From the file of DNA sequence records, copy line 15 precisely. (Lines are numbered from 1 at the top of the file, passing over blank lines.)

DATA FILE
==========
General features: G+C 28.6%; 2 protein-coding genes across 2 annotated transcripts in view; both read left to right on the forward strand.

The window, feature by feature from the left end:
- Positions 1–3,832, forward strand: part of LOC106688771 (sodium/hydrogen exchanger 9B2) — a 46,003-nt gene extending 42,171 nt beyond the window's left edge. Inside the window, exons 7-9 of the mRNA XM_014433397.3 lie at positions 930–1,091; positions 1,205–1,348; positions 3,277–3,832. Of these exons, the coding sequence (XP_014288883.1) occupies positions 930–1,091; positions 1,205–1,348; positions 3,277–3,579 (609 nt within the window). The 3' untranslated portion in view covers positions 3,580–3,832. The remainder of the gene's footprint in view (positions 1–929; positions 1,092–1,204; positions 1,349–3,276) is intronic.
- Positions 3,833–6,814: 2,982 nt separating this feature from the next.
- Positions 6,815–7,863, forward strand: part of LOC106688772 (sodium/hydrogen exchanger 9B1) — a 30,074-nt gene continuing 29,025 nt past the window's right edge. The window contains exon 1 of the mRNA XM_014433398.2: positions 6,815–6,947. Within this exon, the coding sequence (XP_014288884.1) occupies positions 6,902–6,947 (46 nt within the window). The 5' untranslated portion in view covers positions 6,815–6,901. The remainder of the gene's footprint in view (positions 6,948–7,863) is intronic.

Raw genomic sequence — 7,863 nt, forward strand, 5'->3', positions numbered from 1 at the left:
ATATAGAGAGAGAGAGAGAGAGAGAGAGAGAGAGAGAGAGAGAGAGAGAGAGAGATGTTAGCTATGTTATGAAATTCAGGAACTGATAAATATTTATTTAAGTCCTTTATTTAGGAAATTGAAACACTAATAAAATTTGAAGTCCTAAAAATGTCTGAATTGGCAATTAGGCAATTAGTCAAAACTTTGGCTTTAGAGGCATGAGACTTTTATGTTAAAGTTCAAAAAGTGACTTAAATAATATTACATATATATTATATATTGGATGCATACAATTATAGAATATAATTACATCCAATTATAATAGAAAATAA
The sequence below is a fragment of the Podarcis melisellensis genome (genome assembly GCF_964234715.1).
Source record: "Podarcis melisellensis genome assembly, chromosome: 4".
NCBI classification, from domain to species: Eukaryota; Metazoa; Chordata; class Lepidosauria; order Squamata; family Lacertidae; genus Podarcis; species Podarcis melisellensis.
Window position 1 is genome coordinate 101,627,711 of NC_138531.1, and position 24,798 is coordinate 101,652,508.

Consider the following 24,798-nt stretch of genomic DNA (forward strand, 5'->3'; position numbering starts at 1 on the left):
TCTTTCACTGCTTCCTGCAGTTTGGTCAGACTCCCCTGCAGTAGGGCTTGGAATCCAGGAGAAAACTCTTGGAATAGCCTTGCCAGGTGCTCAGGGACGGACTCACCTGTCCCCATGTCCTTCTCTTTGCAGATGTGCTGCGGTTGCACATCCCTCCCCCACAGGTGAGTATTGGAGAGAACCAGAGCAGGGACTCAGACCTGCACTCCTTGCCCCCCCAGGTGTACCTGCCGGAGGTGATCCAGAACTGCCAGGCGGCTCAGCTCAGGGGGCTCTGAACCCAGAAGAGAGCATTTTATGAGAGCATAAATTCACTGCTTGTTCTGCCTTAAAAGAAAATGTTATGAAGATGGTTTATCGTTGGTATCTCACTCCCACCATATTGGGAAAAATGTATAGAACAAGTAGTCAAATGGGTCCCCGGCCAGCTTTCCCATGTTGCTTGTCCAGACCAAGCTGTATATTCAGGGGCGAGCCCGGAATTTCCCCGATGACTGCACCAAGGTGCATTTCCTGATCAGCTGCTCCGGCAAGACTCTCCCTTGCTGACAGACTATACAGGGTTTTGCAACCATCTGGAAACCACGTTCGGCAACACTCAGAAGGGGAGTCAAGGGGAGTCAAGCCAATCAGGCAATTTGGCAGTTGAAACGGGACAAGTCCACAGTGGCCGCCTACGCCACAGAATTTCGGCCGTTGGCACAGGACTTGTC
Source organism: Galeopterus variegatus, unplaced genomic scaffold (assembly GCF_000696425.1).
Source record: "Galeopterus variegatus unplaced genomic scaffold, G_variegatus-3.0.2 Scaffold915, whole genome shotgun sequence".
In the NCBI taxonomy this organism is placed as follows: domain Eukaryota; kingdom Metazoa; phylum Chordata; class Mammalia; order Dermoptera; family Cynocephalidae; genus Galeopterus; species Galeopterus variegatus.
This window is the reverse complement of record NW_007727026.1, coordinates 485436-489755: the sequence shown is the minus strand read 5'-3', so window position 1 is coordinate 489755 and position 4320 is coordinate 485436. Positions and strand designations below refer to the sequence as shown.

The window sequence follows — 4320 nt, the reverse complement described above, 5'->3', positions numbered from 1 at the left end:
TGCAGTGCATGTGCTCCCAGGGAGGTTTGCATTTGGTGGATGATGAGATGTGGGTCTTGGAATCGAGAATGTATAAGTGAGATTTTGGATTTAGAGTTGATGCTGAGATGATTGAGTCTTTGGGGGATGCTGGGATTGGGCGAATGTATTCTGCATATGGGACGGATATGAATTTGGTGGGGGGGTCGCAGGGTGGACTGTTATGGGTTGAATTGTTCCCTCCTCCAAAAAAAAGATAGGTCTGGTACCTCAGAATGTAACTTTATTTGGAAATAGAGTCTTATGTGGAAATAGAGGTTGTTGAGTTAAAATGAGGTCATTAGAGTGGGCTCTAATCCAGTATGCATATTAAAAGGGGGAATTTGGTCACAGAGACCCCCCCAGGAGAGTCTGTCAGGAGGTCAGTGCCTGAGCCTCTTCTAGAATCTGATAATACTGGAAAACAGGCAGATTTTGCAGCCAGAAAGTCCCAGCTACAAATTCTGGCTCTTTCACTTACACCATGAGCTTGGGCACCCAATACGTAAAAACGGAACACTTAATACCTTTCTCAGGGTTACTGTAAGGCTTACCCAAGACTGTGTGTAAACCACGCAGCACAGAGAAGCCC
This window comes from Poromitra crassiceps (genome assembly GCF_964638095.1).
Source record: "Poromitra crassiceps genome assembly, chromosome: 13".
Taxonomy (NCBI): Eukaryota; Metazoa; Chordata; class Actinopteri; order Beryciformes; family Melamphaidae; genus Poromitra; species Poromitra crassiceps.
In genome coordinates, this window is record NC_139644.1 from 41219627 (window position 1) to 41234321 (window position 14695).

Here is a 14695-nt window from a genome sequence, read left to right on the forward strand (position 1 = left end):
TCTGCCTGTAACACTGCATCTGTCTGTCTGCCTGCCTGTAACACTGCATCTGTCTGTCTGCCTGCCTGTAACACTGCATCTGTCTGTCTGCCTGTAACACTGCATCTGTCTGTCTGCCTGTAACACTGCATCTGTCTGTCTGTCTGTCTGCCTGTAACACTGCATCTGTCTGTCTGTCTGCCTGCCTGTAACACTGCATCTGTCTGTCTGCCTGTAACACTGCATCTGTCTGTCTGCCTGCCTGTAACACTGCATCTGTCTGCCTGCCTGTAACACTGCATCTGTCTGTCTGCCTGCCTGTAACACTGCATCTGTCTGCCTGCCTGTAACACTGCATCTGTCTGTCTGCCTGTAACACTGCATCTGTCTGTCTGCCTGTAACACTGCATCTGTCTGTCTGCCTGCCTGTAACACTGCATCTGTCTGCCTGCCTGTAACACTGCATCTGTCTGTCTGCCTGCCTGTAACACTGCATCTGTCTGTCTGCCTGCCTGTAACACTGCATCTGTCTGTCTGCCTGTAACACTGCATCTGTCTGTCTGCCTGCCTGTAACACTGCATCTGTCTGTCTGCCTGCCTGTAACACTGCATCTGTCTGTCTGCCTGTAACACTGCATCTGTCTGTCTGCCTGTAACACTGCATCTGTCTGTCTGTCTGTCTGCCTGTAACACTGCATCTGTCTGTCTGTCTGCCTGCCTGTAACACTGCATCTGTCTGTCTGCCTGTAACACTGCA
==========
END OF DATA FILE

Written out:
Source record: "Galeopterus variegatus unplaced genomic scaffold, G_variegatus-3.0.2 Scaffold915, whole genome shotgun sequence".